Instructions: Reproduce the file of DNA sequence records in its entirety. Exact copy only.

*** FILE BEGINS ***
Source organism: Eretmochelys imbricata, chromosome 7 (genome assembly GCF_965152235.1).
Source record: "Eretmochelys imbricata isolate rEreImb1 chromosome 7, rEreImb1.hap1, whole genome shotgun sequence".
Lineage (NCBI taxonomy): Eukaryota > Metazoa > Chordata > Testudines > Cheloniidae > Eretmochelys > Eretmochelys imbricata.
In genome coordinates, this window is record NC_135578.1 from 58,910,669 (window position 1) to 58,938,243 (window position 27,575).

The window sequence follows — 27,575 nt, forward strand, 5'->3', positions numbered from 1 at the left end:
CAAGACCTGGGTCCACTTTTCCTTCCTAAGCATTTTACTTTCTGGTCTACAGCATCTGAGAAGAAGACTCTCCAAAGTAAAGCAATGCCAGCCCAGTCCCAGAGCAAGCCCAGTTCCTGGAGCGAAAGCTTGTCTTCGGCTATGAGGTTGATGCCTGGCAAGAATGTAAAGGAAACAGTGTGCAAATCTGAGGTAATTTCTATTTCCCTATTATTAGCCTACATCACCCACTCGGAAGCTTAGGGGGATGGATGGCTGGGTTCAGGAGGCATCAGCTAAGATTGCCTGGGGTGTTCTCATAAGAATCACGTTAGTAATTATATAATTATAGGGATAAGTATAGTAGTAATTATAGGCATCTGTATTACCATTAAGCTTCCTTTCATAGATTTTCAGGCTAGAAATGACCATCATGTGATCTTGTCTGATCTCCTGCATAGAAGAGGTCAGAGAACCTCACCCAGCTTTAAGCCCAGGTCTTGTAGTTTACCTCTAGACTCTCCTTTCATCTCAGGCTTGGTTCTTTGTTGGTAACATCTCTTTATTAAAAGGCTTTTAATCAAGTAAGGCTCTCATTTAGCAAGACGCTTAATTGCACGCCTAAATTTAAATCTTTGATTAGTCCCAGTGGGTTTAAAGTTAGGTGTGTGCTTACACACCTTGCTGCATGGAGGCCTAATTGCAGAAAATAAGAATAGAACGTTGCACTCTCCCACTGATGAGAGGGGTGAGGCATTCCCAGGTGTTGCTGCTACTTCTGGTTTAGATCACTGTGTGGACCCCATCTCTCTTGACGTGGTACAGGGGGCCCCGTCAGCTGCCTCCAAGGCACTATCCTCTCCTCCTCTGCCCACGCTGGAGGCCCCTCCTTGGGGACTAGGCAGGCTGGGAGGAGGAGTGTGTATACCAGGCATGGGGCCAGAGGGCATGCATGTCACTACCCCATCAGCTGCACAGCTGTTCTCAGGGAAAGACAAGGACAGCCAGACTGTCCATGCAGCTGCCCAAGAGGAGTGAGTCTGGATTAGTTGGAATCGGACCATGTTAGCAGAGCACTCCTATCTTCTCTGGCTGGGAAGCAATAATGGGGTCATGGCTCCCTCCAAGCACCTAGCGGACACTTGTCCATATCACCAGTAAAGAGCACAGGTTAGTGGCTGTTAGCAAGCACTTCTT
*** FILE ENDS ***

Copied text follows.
Source organism: Eretmochelys imbricata, chromosome 7 (genome assembly GCF_965152235.1).
Source record: "Eretmochelys imbricata isolate rEreImb1 chromosome 7, rEreImb1.hap1, whole genome shotgun sequence".
Lineage (NCBI taxonomy): Eukaryota > Metazoa > Chordata > Testudines > Cheloniidae > Eretmochelys > Eretmochelys imbricata.
In genome coordinates, this window is record NC_135578.1 from 58,910,669 (window position 1) to 58,938,243 (window position 27,575).

The window sequence follows — 27,575 nt, forward strand, 5'->3', positions numbered from 1 at the left end:
CAAGACCTGGGTCCACTTTTCCTTCCTAAGCATTTTACTTTCTGGTCTACAGCATCTGAGAAGAAGACTCTCCAAAGTAAAGCAATGCCAGCCCAGTCCCAGAGCAAGCCCAGTTCCTGGAGCGAAAGCTTGTCTTCGGCTATGAGGTTGATGCCTGGCAAGAATGTAAAGGAAACAGTGTGCAAATCTGAGGTAATTTCTATTTCCCTATTATTAGCCTACATCACCCACTCGGAAGCTTAGGGGGATGGATGGCTGGGTTCAGGAGGCATCAGCTAAGATTGCCTGGGGTGTTCTCATAAGAATCACGTTAGTAATTATATAATTATAGGGATAAGTATAGTAGTAATTATAGGCATCTGTATTACCATTAAGCTTCCTTTCATAGATTTTCAGGCTAGAAATGACCATCATGTGATCTTGTCTGATCTCCTGCATAGAAGAGGTCAGAGAACCTCACCCAGCTTTAAGCCCAGGTCTTGTAGTTTACCTCTAGACTCTCCTTTCATCTCAGGCTTGGTTCTTTGTTGGTAACATCTCTTTATTAAAAGGCTTTTAATCAAGTAAGGCTCTCATTTAGCAAGACGCTTAATTGCACGCCTAAATTTAAATCTTTGATTAGTCCCAGTGGGTTTAAAGTTAGGTGTGTGCTTACACACCTTGCTGCATGGAGGCCTAATTGCAGAAAATAAGAATAGAACGTTGCACTCTCCCACTGATGAGAGGGGTGAGGCATTCCCAGGTGTTGCTGCTACTTCTGGTTTAGATCACTGTGTGGACCCCATCTCTCTTGACGTGGTACAGGGGGCCCCGTCAGCTGCCTCCAAGGCACTATCCTCTCCTCCTCTGCCCACGCTGGAGGCCCCTCCTTGGGGACTAGGCAGGCTGGGAGGAGGAGTGTGTATACCAGGCATGGGGCCAGAGGGCATGCATGTCACTACCCCATCAGCTGCACAGCTGTTCTCAGGGAAAGACAAGGACAGCCAGACTGTCCATGCAGCTGCCCAAGAGGAGTGAGTCTGGATTAGTTGGAATCGGACCATGTTAGCAGAGCACTCCTATCTTCTCTGGCTGGGAAGCAATAATGGGGTCATGGCTCCCTCCAAGCACCTAGCGGACACTTGTCCATATCACCAGTAAAGAGCACAGGTTAGTGGCTGTTAGCAAGCACTTCTT